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Lillian Axe | One Night at the Temple

by Derric Miller
– Managing Editor —

lillianaxe-onenightinthetemple800There are entirely too many bands whom writers and critics call underrated. The only time all of them are right is when they use “underrated” and “Lillian Axe” in the same sentence. The album Love and War should be on everyone’s “if stranded alone on a desert island what three albums would you want” list. In part unheralded, unrecognized and unrewarded, Lillian Axe is one of those rare bands who continued to make the same quality music when changing singers. Sure, original recording vocalist Ron Taylor was a man among boys back in the ‘80s, but he was up against shriekers like Mark Slaughter, multi-octave legends like Tony Harnell, talented singing screamers like Sebastian Bach and harsh high-pitched bullhorns like David Wayne. Taylor sounded like a man, even when hitting the high notes, and maybe that’s why their music didn’t resonate as well as it should have at that time. But he was as good as them all.

In other words, Lillian Axe is one of the best bands ever to come out of the ‘80s. Period.

As they changed vocalists with Taylor exiting the band, they went on to record Waters Rising, Sad Day on Planet Earth and Deep Red Shadows with singer Derrick LeFevre and XI: The Days Before Tomorrow with vocalist Brian Jones. While none of those albums quite matched Love and War, they certainly hold their own against Poetic Justice and Fields of Yesterday. (Probably not Psychoschizophrenia, though; that one nearly caught up to Love and War.)

The theme holding all of these components together is founding guitarist and Louisiana Music Hall of Fame inductee Steve Blaze, who has consistently written some of the best songs in the genre for decades. And THAT’S why they could change singers and still be so damn good … Blaze writes songs like no one else. He’s unique, thought-provoking and so creative if others aren’t jealous, they aren’t paying attention.

Those songs he wrote … are eternal.

And now you get to hear them live and acoustic on One Night at the Temple.

The most unique part of the album is hearing Blaze tell the stories behind the songs. On “See You Someday” Blaze talks about how this song helped people overcome tragedies in their lives, breakups and deaths; “Bow Your Head” he explains the song is about a boy who passed away before he was three years old, and it’s a celebration of his life; “The Day I Met You” is what he calls a standard wedding song inspired by Beatles; and “Promised Land” helped a man who lost his fiancée in a car accident stop from taking his own life. It’s pretty heavy stuff, but really, there is something positive in every song’s message.

For fans of their early work who didn’t pay attention to them after Fields of Yesterday, it’s different hearing someone other than Taylor sing on the earlier Lillian Axe tracks. But Brian Jones kills on songs like “Ghost of Winter,” is haunting and emotional when he needs to be, and rages at the end in true homage to what your ears remember. It might be even a bit weirder when songs like “Misery Loves Company” and “Nobody Knows” start, because their original singer Johnny Vines takes the mic. It’s cool knowing that they went from someone with a clean and throaty delivery to Taylor, who in many ways is Vines’ opposite, stylistically. But he’s a damn good singer too. Blaze has worked with four different singers, and he obviously has a talent for picking vocal talent. (Won’t mention the short multi-day period when Ronnie Munroe was/wasn’t their singer, who is awesome too and would have made it a fifth singer Blaze worked with.)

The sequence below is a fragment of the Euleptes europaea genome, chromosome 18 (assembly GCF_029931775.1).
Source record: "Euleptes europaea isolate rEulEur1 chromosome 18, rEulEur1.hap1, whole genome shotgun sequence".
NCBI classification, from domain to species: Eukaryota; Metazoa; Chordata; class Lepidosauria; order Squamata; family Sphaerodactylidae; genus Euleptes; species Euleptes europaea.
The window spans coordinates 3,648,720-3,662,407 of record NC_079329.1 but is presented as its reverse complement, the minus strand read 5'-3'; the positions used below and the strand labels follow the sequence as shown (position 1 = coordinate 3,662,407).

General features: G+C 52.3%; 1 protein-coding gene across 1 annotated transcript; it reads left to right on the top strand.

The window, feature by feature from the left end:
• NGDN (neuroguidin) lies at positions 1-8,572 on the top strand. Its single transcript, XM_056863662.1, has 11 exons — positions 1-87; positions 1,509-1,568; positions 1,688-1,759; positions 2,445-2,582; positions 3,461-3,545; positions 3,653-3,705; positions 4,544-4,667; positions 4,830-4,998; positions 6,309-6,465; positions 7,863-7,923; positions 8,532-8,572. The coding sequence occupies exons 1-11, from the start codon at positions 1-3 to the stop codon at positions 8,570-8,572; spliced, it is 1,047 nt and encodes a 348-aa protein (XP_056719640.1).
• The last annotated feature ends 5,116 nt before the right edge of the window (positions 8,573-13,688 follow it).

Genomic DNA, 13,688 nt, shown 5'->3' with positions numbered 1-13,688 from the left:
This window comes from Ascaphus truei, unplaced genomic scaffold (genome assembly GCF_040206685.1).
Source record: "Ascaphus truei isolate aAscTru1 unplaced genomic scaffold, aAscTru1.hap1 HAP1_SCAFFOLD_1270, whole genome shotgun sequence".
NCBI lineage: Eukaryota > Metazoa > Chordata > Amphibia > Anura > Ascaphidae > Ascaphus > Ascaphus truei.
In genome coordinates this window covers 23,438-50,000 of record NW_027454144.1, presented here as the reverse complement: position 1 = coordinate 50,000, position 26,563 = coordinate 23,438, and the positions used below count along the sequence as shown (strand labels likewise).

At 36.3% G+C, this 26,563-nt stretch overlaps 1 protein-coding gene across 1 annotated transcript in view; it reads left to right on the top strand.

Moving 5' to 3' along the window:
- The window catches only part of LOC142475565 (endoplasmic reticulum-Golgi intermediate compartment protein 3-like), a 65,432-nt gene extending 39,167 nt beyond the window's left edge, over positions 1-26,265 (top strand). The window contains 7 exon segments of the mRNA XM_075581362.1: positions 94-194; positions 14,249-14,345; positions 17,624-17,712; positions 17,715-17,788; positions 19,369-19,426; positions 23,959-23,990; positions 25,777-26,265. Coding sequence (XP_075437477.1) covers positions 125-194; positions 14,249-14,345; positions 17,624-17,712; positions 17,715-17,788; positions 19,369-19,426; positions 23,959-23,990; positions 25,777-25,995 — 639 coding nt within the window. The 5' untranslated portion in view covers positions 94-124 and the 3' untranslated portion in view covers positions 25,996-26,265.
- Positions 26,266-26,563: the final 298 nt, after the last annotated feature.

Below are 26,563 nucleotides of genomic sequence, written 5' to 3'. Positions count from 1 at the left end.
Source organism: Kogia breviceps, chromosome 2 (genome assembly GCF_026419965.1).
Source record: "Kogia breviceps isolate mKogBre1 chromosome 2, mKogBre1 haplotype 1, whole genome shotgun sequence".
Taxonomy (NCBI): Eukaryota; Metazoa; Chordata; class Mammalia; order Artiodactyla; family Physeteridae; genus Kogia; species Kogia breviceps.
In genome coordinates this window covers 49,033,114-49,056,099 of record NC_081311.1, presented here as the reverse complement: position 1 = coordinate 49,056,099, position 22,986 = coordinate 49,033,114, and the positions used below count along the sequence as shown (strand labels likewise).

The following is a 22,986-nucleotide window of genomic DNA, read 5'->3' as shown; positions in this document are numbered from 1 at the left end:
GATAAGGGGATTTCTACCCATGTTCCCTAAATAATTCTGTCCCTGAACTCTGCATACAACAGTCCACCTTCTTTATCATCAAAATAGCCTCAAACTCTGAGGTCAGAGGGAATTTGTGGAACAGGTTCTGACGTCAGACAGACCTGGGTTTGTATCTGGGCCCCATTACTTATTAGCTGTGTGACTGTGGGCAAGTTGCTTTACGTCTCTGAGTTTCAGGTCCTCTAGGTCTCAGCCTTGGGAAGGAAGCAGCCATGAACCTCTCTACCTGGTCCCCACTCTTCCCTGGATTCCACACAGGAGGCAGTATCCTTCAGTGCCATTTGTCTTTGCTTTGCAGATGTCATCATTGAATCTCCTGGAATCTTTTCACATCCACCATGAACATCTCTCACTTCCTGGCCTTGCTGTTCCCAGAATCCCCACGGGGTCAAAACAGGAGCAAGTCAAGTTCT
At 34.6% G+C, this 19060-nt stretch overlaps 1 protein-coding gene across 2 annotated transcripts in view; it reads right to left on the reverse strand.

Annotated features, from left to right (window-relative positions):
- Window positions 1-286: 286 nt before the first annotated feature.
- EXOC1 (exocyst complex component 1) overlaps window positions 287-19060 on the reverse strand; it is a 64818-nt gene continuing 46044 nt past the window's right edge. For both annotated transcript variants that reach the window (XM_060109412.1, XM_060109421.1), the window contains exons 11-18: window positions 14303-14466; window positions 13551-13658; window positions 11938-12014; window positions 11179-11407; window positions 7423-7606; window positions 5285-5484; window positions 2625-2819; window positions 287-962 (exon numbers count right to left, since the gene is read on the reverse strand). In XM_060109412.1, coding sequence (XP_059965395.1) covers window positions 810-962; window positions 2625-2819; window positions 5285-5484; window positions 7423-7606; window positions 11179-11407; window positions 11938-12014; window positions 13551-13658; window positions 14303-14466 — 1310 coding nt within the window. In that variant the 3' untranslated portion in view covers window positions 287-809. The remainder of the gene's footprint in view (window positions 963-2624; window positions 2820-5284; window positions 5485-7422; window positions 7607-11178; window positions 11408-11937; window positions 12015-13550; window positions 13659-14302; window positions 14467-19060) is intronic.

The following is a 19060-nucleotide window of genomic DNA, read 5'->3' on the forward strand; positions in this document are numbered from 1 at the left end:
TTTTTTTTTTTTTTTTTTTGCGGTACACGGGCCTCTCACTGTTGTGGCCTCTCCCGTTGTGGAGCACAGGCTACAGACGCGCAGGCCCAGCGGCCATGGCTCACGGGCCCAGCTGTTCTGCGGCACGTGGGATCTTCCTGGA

Jones shines brightest when singing the songs he recorded, like “Death Comes Tomorrow” and “The Great Divide,” but he still nails everything else.

The atmosphere is so intimate, the recording is impeccable, and as far as albums go in the pantheon of live acoustic recordings, this is at least as good as Tesla’s Five Man Acoustical Jam. It may even be better …

This many songs, celebrating their past and present, in this environment, should be both inspiring and intimidating if you are a recording artist. This is how a real band sounds, from a songwriting and live performance perspective. Exactly how in the hell and who in the hell is ever going to top this one? The gauntlet has been cast down.

In a year that thus far has been somewhat musically devoid of a “wow factor,” Lillian Axe just wrote the blueprint as how to write, record, play and be the best. If the rest of the world would just pick up on that, there’d be a lot more credible music fans and critics around.

Genre: Hard Rock

Brian Jones (lead vocals)
Steve Blaze (guitar and vocals)
Sam Poitevent (guitar and vocals)
Eric Morris (bass guitar)
Ken Koudelka (drums)

• Waters Rising
• Death Comes Tomorrow
• Ghost Of Winter
• See You Someday
• The Great Divide
• Nocturnal Symphony
• Sad Day On Planet Earth
• Bow Your Head
• Show A Little Love
• Misery Loves Company

• Crucified
• The World Stop Turning
• Dyin’ To Live (Shades Of Blue)
• Until The End Of The World
• The Day I Met You
• The Promised Land
• Nobody Knows
• My Apologies
• True Believer
• Nobody Knows (Crowd Version)

Label: MelodicRock Records


Hardrock Haven rating: 9.5/10


1 Comment on Lillian Axe | One Night at the Temple

  1. Excellent review! Hoping my Blu-Ray copy is in my mailbox today! Lillian will always rock!

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